Share
Finance

Understanding Property Valuations

Fan Yea Jye shares how property valuations work and the ways in which they can affect your investment potential.

By The iProperty.com News Team on Apr 03, 2017

What is the difference between a bank valuation and the market value of a property?

A bank valuation is the amount of ‘price’ that a bank is willing to lend to you against the particular asset, (property) upon consultation with a licensed valuer. Generally, the valuations from a bank will be lower that the market value as banks will want to protect their investment risk. Thus, this value will be the amount the bank thinks it can get for the property in the event the buyer defaults on the loan and the bank will have to sell the property to recover its losses.  

Meanwhile, market value is as defined by International Valuation Standards is "the estimated amount for which a property should exchange on the date of valuation between a willing buyer and a willing seller in an arm’s-length transaction after proper marketing wherein the parties had each acted knowledgeably, prudently, and without compulsion."

Nevertheless, in Malaysia, the term commonly used by buyers and sellers is “market asking price” instead. In short, we can treat recent past transactions of such properties as the market value.  

How do I go about getting my property valued by the bank? What are the steps involved?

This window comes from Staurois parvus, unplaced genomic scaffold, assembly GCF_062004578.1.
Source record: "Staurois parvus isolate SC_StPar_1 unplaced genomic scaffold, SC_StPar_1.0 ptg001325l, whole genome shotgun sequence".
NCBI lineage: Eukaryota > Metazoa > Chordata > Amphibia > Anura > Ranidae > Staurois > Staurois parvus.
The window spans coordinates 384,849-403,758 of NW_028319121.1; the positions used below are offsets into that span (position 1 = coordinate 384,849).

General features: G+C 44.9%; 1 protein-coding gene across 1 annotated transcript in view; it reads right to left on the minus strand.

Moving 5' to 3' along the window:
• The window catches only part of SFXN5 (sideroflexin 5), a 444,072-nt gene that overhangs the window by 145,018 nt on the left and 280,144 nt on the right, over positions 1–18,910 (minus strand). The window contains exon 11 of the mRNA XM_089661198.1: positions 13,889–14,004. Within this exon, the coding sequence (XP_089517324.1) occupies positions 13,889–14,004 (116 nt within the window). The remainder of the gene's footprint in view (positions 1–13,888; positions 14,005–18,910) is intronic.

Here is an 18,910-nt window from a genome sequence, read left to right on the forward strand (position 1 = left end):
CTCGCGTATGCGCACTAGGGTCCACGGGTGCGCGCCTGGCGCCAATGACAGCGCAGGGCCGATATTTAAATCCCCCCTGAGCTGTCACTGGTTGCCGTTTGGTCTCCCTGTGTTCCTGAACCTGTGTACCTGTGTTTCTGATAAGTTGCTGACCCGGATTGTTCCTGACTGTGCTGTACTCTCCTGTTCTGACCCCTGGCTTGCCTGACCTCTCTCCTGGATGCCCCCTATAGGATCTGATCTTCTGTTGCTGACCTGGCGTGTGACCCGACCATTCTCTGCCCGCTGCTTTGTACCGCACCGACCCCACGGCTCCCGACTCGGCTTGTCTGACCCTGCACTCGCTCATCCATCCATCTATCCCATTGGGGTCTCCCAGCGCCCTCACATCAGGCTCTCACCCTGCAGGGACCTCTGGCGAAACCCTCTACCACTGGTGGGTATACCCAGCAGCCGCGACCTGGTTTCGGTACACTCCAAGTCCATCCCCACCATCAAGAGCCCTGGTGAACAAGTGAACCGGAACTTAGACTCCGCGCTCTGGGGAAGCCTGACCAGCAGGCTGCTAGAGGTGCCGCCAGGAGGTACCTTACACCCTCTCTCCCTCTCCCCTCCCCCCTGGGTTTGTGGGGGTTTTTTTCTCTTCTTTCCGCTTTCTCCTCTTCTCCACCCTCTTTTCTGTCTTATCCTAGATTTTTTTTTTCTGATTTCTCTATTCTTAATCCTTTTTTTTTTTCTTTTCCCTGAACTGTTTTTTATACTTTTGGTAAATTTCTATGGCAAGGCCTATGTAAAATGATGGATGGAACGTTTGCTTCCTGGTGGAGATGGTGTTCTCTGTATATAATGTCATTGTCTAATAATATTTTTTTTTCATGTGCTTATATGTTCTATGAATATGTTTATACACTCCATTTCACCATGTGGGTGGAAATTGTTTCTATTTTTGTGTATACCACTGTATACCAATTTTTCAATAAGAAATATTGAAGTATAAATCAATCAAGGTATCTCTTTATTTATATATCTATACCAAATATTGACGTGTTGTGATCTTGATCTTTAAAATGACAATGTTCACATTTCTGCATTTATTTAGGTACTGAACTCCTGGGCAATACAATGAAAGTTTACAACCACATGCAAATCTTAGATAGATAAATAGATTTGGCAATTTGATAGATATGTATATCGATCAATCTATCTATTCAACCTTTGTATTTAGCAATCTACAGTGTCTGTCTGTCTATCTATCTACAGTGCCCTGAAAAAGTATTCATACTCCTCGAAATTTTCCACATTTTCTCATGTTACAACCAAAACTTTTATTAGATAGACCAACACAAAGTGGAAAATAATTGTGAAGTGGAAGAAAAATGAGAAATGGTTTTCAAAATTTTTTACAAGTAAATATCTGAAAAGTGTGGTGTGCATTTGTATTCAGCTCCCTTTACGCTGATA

Bankers do not have the necessary credentials to value a property, only a licenced valuer can perform the job. Hence, the bank will engage a licensed valuation firm to conduct the property valuation and prepare the report accordingly. The bankers will then provide a rough or general value of the property upon seeking advice from the valuer.

What are some of the details a valuer look out for when valuing a property?

Firstly, the  valuer will thoroughly examine the official documents, including the property’s land title to ensure that the property meets the characteristics as expressed in the title.  

A physical inspection will be then carried out on the subject property, where the valuer will look out for details, i.e merits such as fittings and fixtures as well as the demerits such as major defects in the building. The macro views of the subject property are also taking into consideration – this includes location, accessibility, amenities, facilities if there are any, and future approved developments within the area of the subject property.

What can I do to increase the value of my property?

There are a few easy ways:

  1.  Renovation on fittings and fixtures;
  2.  Extension of building with official approvals from the local authority;
  3.  Higher rental income with stamped tenancy agreement as evidence;
  4.  Change in usage of property, for example from residential to commercial, with official approval from the relevant authorities.